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The workplace is in constant motion, each change in environment affects how employees work and impacts the entire team. Many Executives implement change in the workplace to reap the benefits that come from adapting business. However, change can also bring forth controversial elements that not all employees agree on. Here are a few workplace transformations to avoid adding to your business in 2018:

1. The gig economy
The gig economy refers to employees who are hired on as contractors or freelancers. While there are benefits to using contracted or freelance employees, there are still alternatives to consider.

For example, consider investing the time and money spent on employing remote or freelance employees to connect and foster good working relations in house This could include company off-sites or using time for team-building within departments.

2. Digital efficiency
According to Entrepreneur, 52% of employees ages 18 to 44 thought their companies had too many paper-based processes, which could be digitized. Most organizations are advancing to make customer-facing interactions digital. There are still employees who use antiquated processes for handling paperwork related to their jobs.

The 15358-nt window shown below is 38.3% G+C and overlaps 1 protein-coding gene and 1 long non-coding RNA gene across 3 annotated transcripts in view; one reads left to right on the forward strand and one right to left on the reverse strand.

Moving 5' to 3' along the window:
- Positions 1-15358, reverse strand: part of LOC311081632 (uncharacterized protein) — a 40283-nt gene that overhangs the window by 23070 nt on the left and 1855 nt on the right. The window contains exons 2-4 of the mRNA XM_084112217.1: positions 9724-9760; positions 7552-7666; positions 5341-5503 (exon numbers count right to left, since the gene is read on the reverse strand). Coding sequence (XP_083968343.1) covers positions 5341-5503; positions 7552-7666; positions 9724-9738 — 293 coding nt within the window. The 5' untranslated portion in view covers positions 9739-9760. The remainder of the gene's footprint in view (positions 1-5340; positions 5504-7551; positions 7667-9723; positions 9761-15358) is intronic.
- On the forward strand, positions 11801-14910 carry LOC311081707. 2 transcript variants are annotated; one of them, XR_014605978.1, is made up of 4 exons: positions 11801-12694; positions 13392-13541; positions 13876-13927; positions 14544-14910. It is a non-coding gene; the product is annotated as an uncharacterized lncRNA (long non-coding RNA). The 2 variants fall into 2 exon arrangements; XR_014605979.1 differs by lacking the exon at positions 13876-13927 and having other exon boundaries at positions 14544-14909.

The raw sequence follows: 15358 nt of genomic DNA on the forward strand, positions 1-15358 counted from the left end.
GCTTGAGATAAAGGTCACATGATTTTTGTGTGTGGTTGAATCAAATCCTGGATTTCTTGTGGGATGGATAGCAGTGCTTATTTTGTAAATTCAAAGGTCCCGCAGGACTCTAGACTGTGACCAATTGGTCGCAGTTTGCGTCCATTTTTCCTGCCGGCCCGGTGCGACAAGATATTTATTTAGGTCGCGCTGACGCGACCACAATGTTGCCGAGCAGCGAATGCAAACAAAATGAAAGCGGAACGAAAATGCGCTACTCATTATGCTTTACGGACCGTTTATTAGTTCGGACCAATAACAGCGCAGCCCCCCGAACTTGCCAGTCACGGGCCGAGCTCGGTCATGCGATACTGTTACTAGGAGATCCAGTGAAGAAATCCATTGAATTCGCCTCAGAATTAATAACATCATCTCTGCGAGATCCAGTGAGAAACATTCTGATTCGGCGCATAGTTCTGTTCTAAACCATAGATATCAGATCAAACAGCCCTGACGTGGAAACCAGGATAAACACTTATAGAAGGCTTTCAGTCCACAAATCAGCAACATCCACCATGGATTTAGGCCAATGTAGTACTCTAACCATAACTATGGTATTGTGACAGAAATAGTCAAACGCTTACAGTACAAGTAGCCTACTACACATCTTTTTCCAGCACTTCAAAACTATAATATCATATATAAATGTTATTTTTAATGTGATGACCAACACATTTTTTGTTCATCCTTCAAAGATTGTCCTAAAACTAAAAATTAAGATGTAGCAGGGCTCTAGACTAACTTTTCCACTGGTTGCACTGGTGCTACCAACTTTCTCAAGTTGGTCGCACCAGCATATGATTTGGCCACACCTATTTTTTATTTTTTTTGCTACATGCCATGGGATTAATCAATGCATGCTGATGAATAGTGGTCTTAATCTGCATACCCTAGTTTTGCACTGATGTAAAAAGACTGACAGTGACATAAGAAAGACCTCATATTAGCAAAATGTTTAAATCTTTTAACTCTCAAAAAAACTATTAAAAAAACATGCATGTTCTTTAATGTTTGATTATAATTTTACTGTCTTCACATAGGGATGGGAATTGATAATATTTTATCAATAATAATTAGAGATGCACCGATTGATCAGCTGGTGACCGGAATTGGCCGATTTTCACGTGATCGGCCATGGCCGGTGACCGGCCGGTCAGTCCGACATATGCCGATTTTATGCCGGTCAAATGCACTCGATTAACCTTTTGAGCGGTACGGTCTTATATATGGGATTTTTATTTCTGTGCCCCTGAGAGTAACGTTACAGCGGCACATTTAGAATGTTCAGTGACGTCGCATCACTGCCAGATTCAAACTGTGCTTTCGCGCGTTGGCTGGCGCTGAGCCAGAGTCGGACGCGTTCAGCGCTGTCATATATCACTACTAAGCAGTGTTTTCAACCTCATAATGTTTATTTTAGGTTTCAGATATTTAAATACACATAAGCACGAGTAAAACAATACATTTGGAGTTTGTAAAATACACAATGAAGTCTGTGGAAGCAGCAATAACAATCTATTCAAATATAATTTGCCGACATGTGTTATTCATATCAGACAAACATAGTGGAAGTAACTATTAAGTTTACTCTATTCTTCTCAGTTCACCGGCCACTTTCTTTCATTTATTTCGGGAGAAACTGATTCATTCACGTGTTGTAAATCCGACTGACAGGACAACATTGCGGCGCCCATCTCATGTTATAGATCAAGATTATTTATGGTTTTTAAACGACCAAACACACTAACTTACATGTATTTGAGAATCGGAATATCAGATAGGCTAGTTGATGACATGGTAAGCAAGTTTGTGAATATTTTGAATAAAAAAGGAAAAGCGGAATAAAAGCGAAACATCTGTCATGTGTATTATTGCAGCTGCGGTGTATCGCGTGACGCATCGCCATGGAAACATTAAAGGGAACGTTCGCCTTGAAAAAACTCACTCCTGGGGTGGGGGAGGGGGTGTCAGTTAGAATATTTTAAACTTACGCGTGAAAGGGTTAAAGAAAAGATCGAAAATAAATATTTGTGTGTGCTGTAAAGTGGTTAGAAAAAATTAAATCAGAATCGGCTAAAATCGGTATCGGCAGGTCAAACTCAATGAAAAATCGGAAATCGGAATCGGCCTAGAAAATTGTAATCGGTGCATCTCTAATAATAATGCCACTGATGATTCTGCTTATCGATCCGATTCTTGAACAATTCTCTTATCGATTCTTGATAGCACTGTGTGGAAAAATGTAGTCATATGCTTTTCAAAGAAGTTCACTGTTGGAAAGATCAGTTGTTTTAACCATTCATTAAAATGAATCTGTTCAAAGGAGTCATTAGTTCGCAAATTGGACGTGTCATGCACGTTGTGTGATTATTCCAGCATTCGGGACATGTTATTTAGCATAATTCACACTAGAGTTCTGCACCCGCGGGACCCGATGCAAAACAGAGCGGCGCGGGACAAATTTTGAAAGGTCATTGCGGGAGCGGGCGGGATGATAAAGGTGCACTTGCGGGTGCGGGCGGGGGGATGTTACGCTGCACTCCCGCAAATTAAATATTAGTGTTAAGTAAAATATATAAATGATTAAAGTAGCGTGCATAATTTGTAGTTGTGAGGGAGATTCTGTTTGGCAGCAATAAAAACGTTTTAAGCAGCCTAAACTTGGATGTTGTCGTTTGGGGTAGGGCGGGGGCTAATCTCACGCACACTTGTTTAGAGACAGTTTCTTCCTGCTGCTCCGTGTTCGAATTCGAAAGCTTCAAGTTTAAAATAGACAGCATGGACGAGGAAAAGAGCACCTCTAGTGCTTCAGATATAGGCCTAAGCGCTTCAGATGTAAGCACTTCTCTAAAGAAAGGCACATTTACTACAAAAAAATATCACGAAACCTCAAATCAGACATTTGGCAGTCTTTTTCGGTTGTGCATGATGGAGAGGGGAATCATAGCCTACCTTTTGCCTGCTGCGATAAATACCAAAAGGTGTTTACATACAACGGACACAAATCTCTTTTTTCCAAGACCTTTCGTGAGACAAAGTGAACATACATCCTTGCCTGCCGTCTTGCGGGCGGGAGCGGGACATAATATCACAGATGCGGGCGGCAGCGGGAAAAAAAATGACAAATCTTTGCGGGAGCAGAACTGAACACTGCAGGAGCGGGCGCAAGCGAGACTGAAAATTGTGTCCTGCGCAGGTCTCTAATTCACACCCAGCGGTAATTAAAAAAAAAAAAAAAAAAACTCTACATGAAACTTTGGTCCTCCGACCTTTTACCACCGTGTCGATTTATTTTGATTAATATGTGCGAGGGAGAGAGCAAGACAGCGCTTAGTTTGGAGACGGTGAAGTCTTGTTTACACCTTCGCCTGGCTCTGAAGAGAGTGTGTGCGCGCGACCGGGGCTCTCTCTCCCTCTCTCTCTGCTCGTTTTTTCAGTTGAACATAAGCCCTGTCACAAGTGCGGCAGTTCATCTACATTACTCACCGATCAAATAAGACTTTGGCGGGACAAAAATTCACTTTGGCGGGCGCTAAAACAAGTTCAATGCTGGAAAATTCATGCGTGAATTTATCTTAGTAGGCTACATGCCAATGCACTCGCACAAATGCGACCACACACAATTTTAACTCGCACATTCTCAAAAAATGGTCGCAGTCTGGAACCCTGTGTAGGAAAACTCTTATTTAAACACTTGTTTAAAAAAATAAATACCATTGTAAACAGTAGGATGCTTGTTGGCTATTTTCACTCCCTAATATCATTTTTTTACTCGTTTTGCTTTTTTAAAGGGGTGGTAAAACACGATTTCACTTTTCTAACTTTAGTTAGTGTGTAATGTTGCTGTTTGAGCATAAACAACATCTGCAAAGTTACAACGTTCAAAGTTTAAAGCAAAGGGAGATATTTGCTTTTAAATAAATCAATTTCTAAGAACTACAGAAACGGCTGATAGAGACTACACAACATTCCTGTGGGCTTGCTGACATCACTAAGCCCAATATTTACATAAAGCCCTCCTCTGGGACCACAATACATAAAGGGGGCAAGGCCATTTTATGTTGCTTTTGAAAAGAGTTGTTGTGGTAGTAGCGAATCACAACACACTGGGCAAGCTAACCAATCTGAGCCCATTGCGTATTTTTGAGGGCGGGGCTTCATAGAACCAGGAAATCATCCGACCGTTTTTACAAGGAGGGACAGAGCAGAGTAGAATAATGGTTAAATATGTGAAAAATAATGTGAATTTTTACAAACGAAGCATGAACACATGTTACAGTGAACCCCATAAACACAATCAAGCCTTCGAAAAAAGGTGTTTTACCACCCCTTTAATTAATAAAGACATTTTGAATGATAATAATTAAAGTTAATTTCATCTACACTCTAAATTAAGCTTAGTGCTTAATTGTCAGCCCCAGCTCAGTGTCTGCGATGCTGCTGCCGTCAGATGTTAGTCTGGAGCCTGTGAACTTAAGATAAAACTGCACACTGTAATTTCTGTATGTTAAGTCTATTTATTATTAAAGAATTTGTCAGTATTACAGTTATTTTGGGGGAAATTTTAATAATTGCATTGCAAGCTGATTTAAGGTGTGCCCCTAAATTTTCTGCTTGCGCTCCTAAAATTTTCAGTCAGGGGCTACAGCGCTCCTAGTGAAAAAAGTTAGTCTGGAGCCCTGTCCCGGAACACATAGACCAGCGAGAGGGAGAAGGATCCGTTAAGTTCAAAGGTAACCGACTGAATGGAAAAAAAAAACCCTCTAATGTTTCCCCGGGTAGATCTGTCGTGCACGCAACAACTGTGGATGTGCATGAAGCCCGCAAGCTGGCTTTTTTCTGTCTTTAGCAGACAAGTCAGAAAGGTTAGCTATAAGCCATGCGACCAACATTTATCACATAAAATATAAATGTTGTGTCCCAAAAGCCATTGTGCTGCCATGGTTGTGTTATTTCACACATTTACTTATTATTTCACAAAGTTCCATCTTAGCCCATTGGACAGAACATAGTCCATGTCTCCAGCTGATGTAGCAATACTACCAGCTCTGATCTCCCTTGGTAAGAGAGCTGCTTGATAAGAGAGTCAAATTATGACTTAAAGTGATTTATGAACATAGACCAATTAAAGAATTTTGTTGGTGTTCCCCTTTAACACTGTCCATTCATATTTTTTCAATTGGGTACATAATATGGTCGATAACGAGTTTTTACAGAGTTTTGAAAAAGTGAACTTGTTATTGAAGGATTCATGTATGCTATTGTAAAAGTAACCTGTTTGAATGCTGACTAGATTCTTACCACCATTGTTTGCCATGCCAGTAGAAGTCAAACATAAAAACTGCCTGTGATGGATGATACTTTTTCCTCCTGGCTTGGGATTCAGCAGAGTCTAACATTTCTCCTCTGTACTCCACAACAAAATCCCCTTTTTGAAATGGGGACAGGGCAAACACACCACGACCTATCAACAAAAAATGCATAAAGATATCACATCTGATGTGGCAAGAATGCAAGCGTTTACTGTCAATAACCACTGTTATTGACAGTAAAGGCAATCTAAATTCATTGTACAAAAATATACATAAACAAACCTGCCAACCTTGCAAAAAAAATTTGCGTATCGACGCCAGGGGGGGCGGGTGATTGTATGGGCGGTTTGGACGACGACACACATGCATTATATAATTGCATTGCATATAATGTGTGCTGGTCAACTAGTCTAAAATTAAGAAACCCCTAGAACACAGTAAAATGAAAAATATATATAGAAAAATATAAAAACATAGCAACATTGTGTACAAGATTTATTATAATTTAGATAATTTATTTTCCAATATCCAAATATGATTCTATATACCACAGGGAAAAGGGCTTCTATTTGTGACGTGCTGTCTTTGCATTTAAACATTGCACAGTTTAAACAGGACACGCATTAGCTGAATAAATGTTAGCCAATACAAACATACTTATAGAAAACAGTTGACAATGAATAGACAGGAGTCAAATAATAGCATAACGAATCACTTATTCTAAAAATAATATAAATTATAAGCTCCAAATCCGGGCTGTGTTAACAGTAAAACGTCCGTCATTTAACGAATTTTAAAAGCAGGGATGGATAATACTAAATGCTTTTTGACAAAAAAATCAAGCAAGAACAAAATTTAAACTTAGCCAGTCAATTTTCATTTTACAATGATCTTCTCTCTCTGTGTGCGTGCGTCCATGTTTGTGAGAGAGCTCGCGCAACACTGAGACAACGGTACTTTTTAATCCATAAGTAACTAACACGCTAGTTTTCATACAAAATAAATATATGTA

Review the repetitive paper-based processes that exist in your organization and work with employees and available technology to turn those processes into digital workflows. While technology for technology’s sake can be counter-productive, investing in digital technologies that keep employees inspired and productive can help boost morale and your bottom line.

3. Digital privacy
We have become increasingly aware of the risks associated with sharing personal information as data hacks and breaches at large companies persist. Yet, employees are required to share personal information to be considered for employment. While most companies realize the seriousness of protecting customer data, employee information should have the same protection.

Verify that your hiring process ensures your candidate’s personal information is not shared. Information should always be stored securely, and all procedures should allow personal data to be destroyed as needed.


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